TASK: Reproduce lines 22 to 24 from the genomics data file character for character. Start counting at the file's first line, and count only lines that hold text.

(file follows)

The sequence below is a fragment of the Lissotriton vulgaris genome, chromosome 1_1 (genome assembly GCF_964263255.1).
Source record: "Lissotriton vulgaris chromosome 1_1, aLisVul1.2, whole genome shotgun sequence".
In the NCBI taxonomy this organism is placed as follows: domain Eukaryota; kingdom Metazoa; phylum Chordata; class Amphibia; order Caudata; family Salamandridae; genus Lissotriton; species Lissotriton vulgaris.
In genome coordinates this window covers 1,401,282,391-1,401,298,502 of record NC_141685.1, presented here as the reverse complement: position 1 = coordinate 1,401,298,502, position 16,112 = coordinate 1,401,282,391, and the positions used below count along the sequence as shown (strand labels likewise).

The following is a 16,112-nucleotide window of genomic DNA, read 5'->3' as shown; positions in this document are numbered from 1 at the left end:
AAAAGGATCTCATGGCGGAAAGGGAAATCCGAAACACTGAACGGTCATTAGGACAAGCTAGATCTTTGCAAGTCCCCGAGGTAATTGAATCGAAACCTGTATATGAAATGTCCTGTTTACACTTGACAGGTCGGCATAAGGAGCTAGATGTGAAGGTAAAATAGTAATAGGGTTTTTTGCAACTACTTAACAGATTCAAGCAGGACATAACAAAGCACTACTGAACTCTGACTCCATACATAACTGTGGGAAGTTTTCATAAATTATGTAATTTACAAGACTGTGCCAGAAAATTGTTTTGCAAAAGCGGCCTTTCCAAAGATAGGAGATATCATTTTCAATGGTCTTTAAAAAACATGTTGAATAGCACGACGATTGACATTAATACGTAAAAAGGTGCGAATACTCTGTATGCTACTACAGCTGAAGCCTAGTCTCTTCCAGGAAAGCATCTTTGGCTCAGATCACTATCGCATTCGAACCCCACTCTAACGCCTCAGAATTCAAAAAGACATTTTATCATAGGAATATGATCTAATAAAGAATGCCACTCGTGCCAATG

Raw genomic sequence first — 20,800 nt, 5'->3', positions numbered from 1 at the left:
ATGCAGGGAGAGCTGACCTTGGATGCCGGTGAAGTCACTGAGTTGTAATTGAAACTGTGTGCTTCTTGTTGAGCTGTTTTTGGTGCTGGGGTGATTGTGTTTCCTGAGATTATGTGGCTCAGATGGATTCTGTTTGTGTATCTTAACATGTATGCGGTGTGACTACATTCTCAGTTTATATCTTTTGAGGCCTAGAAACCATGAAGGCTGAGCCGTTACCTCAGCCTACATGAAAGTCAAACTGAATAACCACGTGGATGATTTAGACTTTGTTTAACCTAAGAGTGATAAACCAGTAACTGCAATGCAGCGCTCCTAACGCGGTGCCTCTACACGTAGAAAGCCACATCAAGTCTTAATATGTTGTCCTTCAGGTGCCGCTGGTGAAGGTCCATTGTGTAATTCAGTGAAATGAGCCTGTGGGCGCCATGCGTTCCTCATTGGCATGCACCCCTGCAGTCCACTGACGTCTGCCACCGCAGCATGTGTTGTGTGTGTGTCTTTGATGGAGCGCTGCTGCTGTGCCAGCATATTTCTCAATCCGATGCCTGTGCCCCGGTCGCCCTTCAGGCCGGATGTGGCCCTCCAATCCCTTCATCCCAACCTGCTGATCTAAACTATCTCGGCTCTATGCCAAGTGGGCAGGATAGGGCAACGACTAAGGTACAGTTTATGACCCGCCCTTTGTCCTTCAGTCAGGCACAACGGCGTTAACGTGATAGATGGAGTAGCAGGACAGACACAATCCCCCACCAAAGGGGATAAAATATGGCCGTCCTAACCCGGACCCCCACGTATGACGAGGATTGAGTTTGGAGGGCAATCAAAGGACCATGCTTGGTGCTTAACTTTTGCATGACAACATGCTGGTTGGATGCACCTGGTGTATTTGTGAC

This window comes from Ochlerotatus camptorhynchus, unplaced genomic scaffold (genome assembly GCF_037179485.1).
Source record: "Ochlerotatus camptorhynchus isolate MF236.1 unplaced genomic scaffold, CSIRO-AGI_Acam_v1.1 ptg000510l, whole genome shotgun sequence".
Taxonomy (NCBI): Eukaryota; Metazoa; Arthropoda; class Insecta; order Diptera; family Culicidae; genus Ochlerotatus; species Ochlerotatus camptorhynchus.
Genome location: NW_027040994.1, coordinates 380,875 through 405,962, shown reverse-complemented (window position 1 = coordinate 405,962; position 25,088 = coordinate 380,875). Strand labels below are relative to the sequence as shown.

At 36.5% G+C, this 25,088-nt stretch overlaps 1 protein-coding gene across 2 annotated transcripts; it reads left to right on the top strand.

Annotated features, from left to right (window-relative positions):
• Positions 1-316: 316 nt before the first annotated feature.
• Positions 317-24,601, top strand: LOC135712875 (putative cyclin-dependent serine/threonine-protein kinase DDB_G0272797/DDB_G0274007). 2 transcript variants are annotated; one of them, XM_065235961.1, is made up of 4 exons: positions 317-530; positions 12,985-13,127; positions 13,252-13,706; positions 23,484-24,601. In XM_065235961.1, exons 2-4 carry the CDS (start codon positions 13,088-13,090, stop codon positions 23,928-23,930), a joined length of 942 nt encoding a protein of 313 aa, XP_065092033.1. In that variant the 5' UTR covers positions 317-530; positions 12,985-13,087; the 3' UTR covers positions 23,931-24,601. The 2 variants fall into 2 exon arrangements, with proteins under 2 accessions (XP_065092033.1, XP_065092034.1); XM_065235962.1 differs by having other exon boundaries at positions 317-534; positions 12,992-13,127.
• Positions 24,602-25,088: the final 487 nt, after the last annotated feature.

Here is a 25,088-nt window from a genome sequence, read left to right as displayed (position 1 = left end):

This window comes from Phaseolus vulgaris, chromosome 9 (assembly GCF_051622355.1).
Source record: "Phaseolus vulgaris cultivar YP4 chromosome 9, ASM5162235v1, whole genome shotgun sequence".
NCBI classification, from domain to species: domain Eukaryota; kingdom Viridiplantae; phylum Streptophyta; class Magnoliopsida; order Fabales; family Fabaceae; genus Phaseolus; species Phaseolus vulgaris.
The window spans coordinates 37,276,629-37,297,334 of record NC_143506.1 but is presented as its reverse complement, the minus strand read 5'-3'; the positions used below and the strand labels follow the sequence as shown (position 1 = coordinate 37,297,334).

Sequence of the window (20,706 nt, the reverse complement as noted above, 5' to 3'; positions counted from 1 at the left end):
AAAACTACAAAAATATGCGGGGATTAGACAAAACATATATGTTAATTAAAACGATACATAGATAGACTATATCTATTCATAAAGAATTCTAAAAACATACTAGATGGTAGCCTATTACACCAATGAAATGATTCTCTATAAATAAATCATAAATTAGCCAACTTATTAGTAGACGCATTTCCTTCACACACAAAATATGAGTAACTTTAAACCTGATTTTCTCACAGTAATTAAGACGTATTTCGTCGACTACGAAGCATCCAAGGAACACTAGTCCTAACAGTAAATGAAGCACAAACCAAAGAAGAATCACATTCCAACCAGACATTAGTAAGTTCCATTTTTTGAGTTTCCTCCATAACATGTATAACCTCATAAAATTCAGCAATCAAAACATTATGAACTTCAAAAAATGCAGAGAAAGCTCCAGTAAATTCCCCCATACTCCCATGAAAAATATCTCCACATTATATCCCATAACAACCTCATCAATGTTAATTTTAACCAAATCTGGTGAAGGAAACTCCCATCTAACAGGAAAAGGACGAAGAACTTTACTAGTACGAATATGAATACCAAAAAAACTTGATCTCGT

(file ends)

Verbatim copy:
The window spans coordinates 37,276,629-37,297,334 of record NC_143506.1 but is presented as its reverse complement, the minus strand read 5'-3'; the positions used below and the strand labels follow the sequence as shown (position 1 = coordinate 37,297,334).

Sequence of the window (20,706 nt, the reverse complement as noted above, 5' to 3'; positions counted from 1 at the left end):
AAAACTACAAAAATATGCGGGGATTAGACAAAACATATATGTTAATTAAAACGATACATAGATAGACTATATCTATTCATAAAGAATTCTAAAAACATACTAGATGGTAGCCTATTACACCAATGAAATGATTCTCTATAAATAAATCATAAATTAGCCAACTTATTAGTAGACGCATTTCCTTCACACACAAAATATGAGTAACTTTAAACCTGATTTTCTCACAGTAATTAAGACGTATTTCGTCGACTACGAAGCATCCAAGGAACACTAGTCCTAACAGTAAATGAAGCACAAACCAAAGAAGAATCACATTCCAACCAGACATTAGTAAGTTCCATTTTTTGAGTTTCCTCCATAACATGTATAACCTCATAAAATTCAGCAATCAAAACATTATGAACTTCAAAAAATGCAGAGAAAGCTCCAGTAAATTCCCCCATACTCCCATGAAAAATATCTCCACATTATATCCCATAACAACCTCATCAATGTTAATTTTAACCAAATCTGGTGAAGGAAACTCCCATCTAACAGGAAAAGGACGAAGAACTTTACTAGTACGAATATGAATACCAAAAAAACTTGATCTCGT